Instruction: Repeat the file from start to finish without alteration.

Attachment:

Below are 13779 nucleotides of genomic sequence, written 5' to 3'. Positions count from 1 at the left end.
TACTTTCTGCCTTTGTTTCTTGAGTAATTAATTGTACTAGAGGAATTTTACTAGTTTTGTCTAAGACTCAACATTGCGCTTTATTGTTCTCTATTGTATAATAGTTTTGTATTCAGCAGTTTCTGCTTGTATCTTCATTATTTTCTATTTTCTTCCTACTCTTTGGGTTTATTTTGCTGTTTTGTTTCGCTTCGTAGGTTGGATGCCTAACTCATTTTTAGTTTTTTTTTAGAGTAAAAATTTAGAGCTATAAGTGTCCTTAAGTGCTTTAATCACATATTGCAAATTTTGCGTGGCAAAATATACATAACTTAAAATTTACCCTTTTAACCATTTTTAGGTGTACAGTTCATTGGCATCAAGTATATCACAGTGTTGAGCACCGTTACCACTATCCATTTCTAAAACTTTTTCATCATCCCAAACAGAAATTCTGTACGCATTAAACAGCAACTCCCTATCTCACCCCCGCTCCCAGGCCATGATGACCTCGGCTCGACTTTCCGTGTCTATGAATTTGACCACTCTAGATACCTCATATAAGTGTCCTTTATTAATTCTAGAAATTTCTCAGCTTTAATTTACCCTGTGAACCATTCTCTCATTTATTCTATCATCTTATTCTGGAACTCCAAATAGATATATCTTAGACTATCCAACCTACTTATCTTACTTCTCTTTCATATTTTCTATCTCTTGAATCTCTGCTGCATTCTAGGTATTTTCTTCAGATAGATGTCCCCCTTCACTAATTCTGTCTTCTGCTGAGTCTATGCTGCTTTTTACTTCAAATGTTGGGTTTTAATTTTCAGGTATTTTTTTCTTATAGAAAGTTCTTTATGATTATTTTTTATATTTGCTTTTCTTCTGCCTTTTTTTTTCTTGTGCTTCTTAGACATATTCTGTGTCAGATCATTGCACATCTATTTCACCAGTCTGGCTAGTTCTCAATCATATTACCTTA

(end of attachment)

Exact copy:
Below are 13779 nucleotides of genomic sequence, written 5' to 3'. Positions count from 1 at the left end.
TACTTTCTGCCTTTGTTTCTTGAGTAATTAATTGTACTAGAGGAATTTTACTAGTTTTGTCTAAGACTCAACATTGCGCTTTATTGTTCTCTATTGTATAATAGTTTTGTATTCAGCAGTTTCTGCTTGTATCTTCATTATTTTCTATTTTCTTCCTACTCTTTGGGTTTATTTTGCTGTTTTGTTTCGCTTCGTAGGTTGGATGCCTAACTCATTTTTAGTTTTTTTTTAGAGTAAAAATTTAGAGCTATAAGTGTCCTTAAGTGCTTTAATCACATATTGCAAATTTTGCGTGGCAAAATATACATAACTTAAAATTTACCCTTTTAACCATTTTTAGGTGTACAGTTCATTGGCATCAAGTATATCACAGTGTTGAGCACCGTTACCACTATCCATTTCTAAAACTTTTTCATCATCCCAAACAGAAATTCTGTACGCATTAAACAGCAACTCCCTATCTCACCCCCGCTCCCAGGCCATGATGACCTCGGCTCGACTTTCCGTGTCTATGAATTTGACCACTCTAGATACCTCATATAAGTGTCCTTTATTAATTCTAGAAATTTCTCAGCTTTAATTTACCCTGTGAACCATTCTCTCATTTATTCTATCATCTTATTCTGGAACTCCAAATAGATATATCTTAGACTATCCAACCTACTTATCTTACTTCTCTTTCATATTTTCTATCTCTTGAATCTCTGCTGCATTCTAGGTATTTTCTTCAGATAGATGTCCCCCTTCACTAATTCTGTCTTCTGCTGAGTCTATGCTGCTTTTTACTTCAAATGTTGGGTTTTAATTTTCAGGTATTTTTTTCTTATAGAAAGTTCTTTATGATTATTTTTTATATTTGCTTTTCTTCTGCCTTTTTTTTTCTTGTGCTTCTTAGACATATTCTGTGTCAGATCATTGCACATCTATTTCACCAGTCTGGCTAGTTCTCAATCATATTACCTTA